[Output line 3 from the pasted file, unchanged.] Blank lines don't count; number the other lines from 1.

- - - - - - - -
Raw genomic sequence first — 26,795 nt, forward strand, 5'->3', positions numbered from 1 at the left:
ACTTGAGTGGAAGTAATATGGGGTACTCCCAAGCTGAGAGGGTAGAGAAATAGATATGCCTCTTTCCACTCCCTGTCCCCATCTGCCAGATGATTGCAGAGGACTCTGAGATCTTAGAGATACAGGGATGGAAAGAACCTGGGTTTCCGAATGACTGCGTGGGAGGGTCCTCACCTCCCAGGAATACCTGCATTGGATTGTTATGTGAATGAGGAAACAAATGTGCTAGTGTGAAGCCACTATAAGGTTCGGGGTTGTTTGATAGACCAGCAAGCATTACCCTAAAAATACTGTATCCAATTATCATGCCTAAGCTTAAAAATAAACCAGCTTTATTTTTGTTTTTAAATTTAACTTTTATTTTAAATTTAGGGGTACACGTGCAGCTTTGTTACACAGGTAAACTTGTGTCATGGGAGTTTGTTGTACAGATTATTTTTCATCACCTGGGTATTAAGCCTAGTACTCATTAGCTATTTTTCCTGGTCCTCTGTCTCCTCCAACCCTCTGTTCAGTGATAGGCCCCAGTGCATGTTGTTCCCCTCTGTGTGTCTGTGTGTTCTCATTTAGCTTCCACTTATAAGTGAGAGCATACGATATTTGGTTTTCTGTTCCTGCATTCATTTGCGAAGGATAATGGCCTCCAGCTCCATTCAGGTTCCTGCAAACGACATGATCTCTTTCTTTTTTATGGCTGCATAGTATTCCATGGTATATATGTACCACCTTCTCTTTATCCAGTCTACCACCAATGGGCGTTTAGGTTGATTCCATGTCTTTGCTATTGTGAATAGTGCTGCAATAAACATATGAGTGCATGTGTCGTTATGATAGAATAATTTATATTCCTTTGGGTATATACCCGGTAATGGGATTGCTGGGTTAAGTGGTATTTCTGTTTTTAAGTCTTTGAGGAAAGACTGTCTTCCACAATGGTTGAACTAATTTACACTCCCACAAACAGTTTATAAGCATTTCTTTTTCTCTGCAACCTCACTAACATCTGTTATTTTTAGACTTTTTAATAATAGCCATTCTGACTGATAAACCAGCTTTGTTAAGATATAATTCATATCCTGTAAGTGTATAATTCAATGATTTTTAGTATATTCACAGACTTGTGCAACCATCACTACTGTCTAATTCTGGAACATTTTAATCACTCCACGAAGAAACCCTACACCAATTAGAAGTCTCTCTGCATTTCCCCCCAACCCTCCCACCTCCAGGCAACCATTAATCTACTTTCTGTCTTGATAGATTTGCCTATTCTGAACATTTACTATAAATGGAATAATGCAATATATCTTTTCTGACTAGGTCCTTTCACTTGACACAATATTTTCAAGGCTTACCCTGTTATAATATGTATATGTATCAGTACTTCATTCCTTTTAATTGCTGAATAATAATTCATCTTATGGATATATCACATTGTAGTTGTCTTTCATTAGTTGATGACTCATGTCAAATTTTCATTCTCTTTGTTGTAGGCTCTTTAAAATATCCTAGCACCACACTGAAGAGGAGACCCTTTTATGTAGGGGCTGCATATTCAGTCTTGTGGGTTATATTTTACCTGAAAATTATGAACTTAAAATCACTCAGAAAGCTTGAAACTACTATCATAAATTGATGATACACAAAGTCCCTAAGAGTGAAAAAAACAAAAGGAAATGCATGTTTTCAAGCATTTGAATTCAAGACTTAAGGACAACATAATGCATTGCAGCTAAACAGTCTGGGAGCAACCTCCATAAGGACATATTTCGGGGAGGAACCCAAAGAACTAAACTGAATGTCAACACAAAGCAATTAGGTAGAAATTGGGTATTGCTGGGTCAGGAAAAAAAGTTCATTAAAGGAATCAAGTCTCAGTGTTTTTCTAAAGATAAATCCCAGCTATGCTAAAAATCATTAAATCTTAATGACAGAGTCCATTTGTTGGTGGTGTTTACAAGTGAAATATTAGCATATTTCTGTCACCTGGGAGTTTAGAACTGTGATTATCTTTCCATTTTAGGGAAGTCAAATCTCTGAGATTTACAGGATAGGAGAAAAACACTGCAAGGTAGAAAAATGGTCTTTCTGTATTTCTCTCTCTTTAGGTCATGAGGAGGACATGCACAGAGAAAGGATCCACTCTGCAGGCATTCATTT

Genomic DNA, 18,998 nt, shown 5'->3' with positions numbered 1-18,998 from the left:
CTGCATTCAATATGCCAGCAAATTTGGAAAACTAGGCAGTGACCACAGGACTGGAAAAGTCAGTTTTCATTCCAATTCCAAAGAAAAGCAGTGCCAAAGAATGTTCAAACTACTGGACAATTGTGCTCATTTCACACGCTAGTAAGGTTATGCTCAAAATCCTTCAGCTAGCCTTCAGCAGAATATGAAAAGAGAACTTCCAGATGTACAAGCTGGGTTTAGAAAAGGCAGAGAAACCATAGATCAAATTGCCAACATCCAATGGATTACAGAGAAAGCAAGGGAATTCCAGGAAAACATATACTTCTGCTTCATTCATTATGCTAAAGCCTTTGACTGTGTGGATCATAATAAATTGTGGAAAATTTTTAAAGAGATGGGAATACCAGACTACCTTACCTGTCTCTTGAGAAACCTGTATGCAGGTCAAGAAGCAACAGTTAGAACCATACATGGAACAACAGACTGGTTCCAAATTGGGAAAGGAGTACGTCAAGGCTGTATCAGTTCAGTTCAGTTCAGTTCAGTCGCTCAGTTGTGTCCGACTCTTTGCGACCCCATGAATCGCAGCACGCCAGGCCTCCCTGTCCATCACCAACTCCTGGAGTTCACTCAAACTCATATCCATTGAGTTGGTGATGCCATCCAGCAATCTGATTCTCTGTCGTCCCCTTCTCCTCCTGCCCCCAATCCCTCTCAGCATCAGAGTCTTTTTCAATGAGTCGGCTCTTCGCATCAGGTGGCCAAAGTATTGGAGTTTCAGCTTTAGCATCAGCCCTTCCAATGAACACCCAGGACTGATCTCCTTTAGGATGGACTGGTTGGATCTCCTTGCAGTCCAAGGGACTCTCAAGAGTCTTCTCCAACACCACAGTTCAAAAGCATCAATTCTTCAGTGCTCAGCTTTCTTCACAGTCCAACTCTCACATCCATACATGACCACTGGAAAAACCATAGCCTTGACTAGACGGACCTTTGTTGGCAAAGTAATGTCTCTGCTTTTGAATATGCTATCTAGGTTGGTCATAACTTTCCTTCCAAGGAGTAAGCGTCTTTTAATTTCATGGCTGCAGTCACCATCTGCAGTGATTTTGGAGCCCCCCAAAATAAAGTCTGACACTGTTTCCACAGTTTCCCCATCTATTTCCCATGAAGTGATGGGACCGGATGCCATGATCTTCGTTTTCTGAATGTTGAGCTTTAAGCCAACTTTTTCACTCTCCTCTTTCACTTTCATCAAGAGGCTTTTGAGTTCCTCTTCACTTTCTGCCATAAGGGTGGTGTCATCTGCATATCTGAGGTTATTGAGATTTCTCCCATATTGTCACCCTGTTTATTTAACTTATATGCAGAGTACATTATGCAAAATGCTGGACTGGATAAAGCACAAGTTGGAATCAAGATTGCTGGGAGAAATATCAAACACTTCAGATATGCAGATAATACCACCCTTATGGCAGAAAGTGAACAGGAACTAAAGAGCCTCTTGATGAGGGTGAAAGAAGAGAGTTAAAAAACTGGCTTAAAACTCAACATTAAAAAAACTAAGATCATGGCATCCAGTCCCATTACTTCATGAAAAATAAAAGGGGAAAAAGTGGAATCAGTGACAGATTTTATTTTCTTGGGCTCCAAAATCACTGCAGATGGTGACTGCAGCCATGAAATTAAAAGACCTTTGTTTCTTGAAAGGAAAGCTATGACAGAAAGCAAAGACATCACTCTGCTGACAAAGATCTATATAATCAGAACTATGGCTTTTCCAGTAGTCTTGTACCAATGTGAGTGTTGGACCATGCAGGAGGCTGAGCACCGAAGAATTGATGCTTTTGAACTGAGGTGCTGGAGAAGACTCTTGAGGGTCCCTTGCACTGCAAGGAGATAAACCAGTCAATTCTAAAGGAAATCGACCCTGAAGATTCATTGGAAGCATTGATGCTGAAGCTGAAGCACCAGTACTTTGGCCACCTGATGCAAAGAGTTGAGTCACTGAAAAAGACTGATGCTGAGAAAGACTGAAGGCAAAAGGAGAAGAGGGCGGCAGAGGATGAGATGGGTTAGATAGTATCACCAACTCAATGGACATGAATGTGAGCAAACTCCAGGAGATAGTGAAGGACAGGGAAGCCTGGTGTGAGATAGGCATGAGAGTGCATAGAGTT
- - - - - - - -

Genomic DNA, 18,998 nt, shown 5'->3' with positions numbered 1-18,998 from the left: